General Motors Diesel Ltd.
Typical GMD builders plate (mounted on wall panel).
GMD These well-known initials represent the most
interesting industry on the C.P.R.'s London Division;
Aerial view of the 208 acre site on Oxford Street.
Before this plant was built diesel units (locomotives) had to be imported from the United States and duty paid. General Motors supplied their early model EMD yard diesels to Canada. Once a sufficient market was identified for diesels it was decided to build a plant in Canada to avoid customs duties. For more than half of a century, General Motors has built diesel locomotives here, with several plant expansions and additions over the years. In 1961 transit buses and suburban coaches were first built here before being relocated to another plant. In 1965 the Terex brand of heavy earthmoving equipment was added. Originally diesel locomotives were built for both domestic and export but, in later years for the U.S. market as well, eventually closing of the EMD plant near Chicago in 1991.
40th Anniversary Open House
EMC 103 FT 1030A 3/1939 with display B unit shell. Neither operated.
This pair of units had been restored for the EMD 50th
anniversary September 1989 of a
Units later sold to CNO&TP. 103 was dissplayed at
National Museum of Transportation in
The future is here. GM 754 A-B-A F3 diesels on CNR sit
beside CPR 2810 in Ottawa Union Station.
The Electromotive Division of General Motors delivered three
F3 A-B-A demonstrator diesel-electric locomotives to Canadian National's
Bonaventure Station in Montreal May 27, 1947.
Train of Tomorrow
The turquoise coloured Train of Tomorrow hauled by an EMD E7 passenger diesel began its 65,000 mile tour on May 26, 1947 in the U.S.A.. It was to show the public a modern way of train travel in this post World War II era. The railroads were all in need of renewal of worn over-used equipment and many large orders began.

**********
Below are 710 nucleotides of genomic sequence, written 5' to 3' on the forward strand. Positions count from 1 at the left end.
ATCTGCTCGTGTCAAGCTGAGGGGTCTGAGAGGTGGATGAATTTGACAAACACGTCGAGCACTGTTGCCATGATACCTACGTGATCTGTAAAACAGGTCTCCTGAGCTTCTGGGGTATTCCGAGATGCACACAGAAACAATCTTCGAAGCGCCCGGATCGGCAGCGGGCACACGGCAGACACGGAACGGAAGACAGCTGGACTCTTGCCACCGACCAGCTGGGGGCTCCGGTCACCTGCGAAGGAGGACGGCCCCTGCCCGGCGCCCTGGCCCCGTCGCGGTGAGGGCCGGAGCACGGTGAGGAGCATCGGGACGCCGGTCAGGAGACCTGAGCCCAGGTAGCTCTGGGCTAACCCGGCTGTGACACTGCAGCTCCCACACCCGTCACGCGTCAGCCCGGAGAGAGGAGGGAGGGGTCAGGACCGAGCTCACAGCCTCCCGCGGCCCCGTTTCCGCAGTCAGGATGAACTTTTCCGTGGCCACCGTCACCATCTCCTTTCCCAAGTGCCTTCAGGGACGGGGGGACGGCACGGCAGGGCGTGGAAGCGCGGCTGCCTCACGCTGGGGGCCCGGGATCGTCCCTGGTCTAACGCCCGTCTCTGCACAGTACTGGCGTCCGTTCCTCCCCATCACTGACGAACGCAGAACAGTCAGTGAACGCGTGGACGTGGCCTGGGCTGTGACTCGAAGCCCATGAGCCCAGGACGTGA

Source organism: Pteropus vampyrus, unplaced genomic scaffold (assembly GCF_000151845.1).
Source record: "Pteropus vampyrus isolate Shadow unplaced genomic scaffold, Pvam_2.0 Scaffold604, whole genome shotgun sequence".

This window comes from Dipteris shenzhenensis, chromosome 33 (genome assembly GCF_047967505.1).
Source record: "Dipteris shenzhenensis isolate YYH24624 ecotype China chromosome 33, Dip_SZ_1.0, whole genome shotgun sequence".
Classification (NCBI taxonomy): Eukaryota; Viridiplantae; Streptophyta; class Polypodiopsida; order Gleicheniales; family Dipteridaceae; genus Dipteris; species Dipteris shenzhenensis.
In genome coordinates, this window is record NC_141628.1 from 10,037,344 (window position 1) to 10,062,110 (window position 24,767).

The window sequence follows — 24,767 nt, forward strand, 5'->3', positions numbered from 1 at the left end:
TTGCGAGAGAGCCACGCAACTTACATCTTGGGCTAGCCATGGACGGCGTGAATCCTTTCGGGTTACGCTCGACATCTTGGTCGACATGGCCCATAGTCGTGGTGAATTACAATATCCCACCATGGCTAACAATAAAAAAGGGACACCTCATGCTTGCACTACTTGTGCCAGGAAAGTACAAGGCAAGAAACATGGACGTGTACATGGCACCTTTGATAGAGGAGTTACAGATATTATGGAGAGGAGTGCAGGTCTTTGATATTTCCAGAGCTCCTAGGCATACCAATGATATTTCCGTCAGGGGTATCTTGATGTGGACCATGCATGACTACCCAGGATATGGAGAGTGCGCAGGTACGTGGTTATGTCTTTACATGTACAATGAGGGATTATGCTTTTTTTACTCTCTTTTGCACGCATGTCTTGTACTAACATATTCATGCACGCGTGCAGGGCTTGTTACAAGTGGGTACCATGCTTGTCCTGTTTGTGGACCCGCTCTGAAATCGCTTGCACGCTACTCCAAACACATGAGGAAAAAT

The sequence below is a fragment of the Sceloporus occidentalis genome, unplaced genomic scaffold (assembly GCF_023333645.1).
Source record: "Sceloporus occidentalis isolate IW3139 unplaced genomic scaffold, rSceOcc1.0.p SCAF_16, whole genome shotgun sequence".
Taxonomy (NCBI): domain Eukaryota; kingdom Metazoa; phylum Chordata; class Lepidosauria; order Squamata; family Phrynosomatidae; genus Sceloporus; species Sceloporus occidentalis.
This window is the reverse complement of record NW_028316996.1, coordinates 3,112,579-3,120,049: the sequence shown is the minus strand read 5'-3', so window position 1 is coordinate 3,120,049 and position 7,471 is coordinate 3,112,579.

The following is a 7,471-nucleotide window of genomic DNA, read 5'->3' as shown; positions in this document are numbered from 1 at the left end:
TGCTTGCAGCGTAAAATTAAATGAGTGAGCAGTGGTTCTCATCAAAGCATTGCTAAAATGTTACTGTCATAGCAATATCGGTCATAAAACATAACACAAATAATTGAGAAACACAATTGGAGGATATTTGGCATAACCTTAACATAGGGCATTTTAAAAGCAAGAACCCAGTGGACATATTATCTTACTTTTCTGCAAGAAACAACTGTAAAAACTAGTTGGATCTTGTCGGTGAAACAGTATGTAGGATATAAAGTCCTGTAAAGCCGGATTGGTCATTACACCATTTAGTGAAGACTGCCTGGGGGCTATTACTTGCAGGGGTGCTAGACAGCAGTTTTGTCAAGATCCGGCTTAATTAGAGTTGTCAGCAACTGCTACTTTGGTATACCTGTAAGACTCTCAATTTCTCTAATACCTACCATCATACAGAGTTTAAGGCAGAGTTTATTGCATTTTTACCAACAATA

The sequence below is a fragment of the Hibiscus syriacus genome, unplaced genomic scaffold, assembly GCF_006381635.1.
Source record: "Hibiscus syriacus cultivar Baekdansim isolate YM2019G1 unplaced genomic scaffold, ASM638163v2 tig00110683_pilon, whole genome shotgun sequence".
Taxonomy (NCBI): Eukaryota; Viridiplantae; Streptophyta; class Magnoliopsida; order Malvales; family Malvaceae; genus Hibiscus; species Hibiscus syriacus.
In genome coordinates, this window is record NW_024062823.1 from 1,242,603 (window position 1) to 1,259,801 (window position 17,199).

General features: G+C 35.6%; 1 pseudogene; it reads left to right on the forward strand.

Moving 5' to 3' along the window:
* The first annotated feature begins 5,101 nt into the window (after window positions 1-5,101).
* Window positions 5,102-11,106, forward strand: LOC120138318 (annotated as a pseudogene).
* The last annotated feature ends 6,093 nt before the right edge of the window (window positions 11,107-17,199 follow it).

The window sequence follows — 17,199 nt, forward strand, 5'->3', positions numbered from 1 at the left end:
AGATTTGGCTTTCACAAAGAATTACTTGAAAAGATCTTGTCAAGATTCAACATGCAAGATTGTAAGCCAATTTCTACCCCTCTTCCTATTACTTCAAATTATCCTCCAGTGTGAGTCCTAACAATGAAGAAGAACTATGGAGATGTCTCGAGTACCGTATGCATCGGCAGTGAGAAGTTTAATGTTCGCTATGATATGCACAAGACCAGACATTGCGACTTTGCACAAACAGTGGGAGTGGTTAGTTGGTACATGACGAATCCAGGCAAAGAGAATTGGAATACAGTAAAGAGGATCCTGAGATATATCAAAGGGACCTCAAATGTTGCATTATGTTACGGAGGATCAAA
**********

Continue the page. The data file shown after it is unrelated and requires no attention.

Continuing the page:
GM 765 leads the Train of Tomorrow as an Extra West. Likely Aug. or Sept. 1949 Brockville
Train of Tomorrow was present at the sod turning
ceremony for the plant in September 1949.
GM Train of Tomorrow advertisement Life magazine June 16, 1947
GM Train of Tomorrow one page article Popular Mechanics Augsut 1947
GM Train of Tomorrow small fold out pamphlet. Old Time Trains Archives
Promotional movie for GM Train of Tomorrow passenger train that toured the USA and Canada 1947-1949.
EMD E9A diagram (similar to CPR E8A 1800's).
Toronto, Hamilton & Buffalo 71, one of four GP7 model road switchers was the first diesel unit (A-117) completed in August 1950, although it was actually the fourth order, C-104. It cost $191,712.24.
The first order (C-100) was for ten model FP7A units, CPR 4028-4037. The first unit is shown near Leaside with Dynamometer Car 62 westbound on train 903, September 1950. 4028 and 4029 were delivered to the CPR on September 14,1950. W.H.N.Rossiter